Eternal optimists, eternal pessimists, Indie authors
September 11, 2013
Admit it. The book writing gig has a lot of ups and downs. That’s fine, though, because Indie authors are natural born eternal optimists and eternal pessimists.
To keep going as a writer, an author must believe in his work. He may even need to harbor exaggerated expectations about his likelihood of success.
That harboring requires no special training because every Indie author, when she completes a book, pauses for a moment, perhaps only a moment, and considers what it would be like to see that book take off, to soar into the bestseller stratosphere, to rub its elbows with classics.
If she doesn’t experience that giddy sense of what if, then she ought to hang it up, because she is cheating herself out of one of the most fun things about writing.
I believe it is also true that every author, when he completes a book, pushes the manuscript aside in disgust, curses his inability to get the right words on the page, despairs that no one will read it because it isn’t worth reading.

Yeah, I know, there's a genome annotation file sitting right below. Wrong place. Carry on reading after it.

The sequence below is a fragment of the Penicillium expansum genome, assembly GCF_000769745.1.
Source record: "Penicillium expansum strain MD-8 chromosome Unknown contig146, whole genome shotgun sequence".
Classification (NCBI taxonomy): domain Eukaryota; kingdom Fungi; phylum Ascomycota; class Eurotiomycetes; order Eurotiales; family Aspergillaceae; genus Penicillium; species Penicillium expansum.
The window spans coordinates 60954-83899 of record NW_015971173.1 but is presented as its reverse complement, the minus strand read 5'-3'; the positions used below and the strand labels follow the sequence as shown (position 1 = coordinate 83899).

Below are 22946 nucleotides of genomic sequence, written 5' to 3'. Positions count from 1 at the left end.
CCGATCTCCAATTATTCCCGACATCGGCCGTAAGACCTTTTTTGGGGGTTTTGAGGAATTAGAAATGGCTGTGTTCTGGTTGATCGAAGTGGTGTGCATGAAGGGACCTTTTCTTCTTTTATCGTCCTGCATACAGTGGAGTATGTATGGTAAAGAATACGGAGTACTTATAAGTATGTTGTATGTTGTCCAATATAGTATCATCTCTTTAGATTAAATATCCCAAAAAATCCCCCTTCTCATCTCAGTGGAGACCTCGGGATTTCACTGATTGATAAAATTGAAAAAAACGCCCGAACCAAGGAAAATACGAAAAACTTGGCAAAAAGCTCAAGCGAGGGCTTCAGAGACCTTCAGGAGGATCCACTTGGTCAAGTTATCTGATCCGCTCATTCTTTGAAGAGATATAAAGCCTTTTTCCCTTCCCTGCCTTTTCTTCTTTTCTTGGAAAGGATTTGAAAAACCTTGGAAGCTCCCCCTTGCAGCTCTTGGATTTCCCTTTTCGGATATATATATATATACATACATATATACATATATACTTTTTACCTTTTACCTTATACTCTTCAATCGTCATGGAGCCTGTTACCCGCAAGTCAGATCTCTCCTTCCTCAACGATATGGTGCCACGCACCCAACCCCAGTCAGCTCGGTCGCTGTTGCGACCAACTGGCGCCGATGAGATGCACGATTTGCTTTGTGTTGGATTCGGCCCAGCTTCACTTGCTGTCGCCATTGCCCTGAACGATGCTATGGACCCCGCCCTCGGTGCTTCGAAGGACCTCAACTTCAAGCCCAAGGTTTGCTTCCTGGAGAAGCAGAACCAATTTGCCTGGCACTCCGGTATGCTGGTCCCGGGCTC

Such are the manic swings of the writing life.
I wouldn’t believe any writer who tells me she hasn’t been through the highs and the lows of the craft.
The promotional aspect of Indie publishing intensifies these mood swings.
If an author finds a sales strategy that works and that results in a good run, she is on top of the world. If that season passes (and it always does), and she finds her book sales listless or non-existent, it’s razor blade time (only kidding, but you know what I mean, don’t you).
In other words, an Indie author’s work is never done. She cannot allow herself to fall victim to the troughs, or to be seduced by the peaks. Pessimism is healthy when a person stands on the maintain top. Optimism is essential in the slough of despair.
Something about this reminds me of the story about a preacher who taught his flock about the power of faith. He quoted the scripture that if one has only so much faith as a mustard seed he could say to a mountain, ‘Be thou removed and cast into the sea, and it would be done.’ Then he asked the members of the congregation to try it.
It so happened that the church was set in the mountains and out the church window was visible a majestic peak. The parishioners closed their eyes and prayed. Then an Indie author on the front row opened his eyes and saw the mountain still standing where it had for eons.
“I knew it,” he said.